SAN FRANCISCO — Something pretty damn amazing, over the bounding main and the bounding bay, happened Wednesday.
A remarkable comeback was completed with the conclusion of the America's Cup finals, sailing's three-week-long Super Bowl. The Oracle Team USA boat owned by Bay Area billionaire Larry Ellison did something unprecedented in an unprecedented best-of-17 series that actually went 19 races and ended in a defeat of Emirates Team New Zealand.
Improbable is not an adequate word to describe the result, really. Back on September 19 when Team USA scored a rare victory to pull back within 8-2 on the scoreboard, at least one observer asserted that there was still no way the Oracle boat would win because the USA comeback effort was totally, utterly doomed.
Who was that observer? Uh, that was me. I'll eat my crow down at Fisherman's Wharf with some stuffed crabmeat, please.
The sailing community, meanwhile, will recite this story over drinks for years to come. After falling so far behind, USA skipper Jimmy Spithill seemed sunk. But he and his crew leveraged some strategic mid-regatta craft adjustments into eight straight victories and blitzed their way past a clearly stunned New Zealand skipper Dean Barker and his men.
"It's very hard to describe," Barker said moments after being swamped, when asked about his emotions. "It's really very frustrating. You think back two weeks ... the gains Oracle Team USA made were just phenomenal."
On the pier, with a crowd so thick that officials had to close access and turn away more spectators, Spithill crowed: "Did you guys enjoy that? We dug ourselves a big hole. But we came together as a team."
Some will say that by winning, Ellison simply proved that his wallet can buy another championship. This is not an inaccurate statement. Ellison spent more than $100 million of his private fortune on the America's Cup campaign, more than New Zealand is believed to have spent, even with a government subsidy.
Still, sailors must sail the equipment properly and make the proper strategic moves. And after Team USA was penalized two races before the event's start on September 7 because of rules violations at a previous regatta, Spithill's margin for error was even thinner.
That was true right to the end. Wednesday's winner-take-all race included a heart-in-throat moment shortly after the start when the Oracle boat hit some sort of liquid speed bump. The catamaran's front end dipped into the water for an instant and caused a big splash that caused gasps on shore. Spithill quickly regained control and plowed ahead, taking the lead on leg three of the race and pulling away.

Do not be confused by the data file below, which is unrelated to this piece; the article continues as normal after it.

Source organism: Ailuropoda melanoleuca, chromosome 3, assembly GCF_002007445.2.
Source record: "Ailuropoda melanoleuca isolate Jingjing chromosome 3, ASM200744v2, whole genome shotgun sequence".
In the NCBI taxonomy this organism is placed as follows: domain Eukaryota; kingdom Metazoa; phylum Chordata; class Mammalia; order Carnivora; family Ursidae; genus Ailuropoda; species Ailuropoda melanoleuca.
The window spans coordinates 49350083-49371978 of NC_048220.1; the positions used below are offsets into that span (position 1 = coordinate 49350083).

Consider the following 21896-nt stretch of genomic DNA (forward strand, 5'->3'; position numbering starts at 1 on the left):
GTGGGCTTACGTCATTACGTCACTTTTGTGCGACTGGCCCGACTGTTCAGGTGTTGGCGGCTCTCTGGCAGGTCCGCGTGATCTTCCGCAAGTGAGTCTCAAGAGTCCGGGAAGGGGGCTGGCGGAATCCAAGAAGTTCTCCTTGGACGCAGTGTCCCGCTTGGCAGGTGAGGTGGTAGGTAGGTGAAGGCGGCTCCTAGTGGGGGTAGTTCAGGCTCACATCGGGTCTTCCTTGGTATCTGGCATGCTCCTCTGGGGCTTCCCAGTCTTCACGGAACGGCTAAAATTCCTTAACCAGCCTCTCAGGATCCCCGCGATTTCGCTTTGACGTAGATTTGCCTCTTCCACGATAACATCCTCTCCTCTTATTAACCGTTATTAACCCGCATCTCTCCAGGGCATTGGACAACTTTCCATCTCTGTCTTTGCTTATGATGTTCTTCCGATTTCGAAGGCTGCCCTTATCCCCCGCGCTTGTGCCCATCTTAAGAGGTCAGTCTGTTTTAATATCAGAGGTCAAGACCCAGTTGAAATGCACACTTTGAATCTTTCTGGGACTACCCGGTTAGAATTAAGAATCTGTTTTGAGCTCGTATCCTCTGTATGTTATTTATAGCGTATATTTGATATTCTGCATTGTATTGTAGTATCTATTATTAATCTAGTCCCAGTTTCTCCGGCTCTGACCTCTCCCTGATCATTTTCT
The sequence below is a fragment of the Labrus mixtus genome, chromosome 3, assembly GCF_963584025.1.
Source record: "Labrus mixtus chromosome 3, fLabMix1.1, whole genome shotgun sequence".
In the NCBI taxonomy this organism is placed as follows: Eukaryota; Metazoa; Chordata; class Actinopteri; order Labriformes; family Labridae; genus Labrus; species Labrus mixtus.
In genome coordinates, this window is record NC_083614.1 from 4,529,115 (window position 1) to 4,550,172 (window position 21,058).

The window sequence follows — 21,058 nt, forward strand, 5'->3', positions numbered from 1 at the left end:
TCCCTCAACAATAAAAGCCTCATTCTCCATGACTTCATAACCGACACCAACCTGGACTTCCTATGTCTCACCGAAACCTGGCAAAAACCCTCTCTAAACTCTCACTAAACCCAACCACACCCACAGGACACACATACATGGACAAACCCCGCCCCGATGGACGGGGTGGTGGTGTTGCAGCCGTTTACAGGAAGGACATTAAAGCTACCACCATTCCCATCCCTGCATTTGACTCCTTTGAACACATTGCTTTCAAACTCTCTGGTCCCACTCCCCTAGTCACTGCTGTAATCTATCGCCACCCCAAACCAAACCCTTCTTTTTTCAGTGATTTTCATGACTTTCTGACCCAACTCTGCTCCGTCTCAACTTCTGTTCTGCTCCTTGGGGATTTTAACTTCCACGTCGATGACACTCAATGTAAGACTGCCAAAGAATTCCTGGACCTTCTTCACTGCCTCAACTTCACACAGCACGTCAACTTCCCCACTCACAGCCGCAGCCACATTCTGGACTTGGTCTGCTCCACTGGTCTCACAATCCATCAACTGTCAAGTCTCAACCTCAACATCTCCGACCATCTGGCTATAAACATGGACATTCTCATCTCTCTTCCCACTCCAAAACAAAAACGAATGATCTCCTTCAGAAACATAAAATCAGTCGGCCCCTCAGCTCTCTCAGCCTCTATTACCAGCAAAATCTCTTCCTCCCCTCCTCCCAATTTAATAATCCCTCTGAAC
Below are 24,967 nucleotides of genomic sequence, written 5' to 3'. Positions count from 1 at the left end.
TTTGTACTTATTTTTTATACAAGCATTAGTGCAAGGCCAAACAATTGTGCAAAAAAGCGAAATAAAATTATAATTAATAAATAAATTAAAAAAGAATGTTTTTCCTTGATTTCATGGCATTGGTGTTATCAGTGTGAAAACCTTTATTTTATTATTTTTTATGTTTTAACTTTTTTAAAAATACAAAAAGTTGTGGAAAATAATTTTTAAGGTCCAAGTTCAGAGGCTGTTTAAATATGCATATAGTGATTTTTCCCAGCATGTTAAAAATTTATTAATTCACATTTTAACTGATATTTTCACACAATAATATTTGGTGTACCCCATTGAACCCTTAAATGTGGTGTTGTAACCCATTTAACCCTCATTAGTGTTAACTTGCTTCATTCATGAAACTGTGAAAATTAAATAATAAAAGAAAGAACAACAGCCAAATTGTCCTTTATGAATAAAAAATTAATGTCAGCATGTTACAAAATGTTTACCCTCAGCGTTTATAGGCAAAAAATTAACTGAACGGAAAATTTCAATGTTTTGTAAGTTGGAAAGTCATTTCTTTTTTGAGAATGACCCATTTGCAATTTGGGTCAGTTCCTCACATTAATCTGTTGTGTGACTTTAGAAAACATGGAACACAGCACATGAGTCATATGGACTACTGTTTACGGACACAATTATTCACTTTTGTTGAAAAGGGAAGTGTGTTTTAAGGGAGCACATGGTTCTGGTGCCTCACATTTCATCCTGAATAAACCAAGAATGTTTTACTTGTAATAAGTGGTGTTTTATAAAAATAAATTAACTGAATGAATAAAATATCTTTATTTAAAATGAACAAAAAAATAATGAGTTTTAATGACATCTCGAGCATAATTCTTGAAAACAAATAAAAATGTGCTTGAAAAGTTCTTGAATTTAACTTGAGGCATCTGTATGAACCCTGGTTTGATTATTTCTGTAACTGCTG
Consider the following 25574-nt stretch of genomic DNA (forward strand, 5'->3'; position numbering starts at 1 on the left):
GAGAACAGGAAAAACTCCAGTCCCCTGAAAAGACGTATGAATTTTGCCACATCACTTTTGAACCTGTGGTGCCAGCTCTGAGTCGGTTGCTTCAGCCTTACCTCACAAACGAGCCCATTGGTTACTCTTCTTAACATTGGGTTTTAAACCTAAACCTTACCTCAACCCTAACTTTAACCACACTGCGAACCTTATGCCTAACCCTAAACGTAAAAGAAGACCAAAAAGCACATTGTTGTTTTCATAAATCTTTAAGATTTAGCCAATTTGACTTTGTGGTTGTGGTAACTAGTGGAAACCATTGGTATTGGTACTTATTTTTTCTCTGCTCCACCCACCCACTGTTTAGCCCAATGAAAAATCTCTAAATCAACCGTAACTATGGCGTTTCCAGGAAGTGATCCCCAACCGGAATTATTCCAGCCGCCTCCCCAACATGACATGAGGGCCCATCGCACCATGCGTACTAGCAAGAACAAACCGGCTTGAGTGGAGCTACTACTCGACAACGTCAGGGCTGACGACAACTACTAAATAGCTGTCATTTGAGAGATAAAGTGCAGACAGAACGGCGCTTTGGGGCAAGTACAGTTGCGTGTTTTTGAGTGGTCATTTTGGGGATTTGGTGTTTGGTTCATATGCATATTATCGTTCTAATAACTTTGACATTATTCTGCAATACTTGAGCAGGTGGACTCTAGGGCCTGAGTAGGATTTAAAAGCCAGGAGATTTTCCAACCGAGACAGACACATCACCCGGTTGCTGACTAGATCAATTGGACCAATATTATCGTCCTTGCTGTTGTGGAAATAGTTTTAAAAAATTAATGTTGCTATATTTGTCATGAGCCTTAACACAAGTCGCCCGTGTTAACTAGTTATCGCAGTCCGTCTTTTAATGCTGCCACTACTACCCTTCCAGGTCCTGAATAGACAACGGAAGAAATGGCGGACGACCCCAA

"Just wanted to make it exciting for you guys," he said later.
I'm not a fan of hyperbole. But I think it's safe to say that this was the greatest comeback in the history of sports. No other competition at this level has a best-of-17 format. That's why it is difficult to compare Oracle Team USA's achievement to anything else. No baseball team has ever trailed in a World Series by seven games because if you fall behind by four games, you lose. In the World Cup of soccer, you can't lose eight games and stick around. Just getting a high-tech boat to hold together properly for eight races with no breakdowns is difficult.
That's why I was so positive that Oracle Team USA's keel was cooked. But sports is sports. And Wednesday's riveting, decisive race finally brought the America's Cup into the public consciousness in a way that Ellison envisioned when he decided to hold the event here in Northern California. But it took us almost three months to reach that position. There were major slip-ups early on with the preliminary eliminations, when promises weren't met and the racing was either nonexistent or noncompetitive.
There were also weird unforced errors by the organizers, including the decision to erect bleachers at Marina Green and sell seats to a public that could watch the event free from better nearby vantage points in their fold-up beach chairs. And there were plenty of non-sailing fans who wondered why a USA boat had only one American crew member. But it was all part of Ellison's plan to put together the globe's best sailors on his craft. If NBA owner Mark Cuban can hire a German basketball MVP to help win a championship, I suppose Ellison can do the same. Spithill, an Australian, was clearly the right call to operate the wheel.
Needless to say, if the sailing had been as spectacular throughout the summer as it was the last two weeks, Bay Area fans would have glommed onto the event in greater numbers. As it was, until the last few days, interest in the event seemed to fall off the farther you traveled from the San Francisco waterfront. The local sailing community was energized. But the general audience was hard to capture.
In fact, the City of San Francisco will still likely be on the hook for millions when the ledger is tallied — and may need to spend millions more if it wants to host the event again in a few years. But you'd figure the crowds will be larger next time, yes. We sailing experts on Pier 27/29 will surely be back. This was quite a show.
Just as we predicted, all along.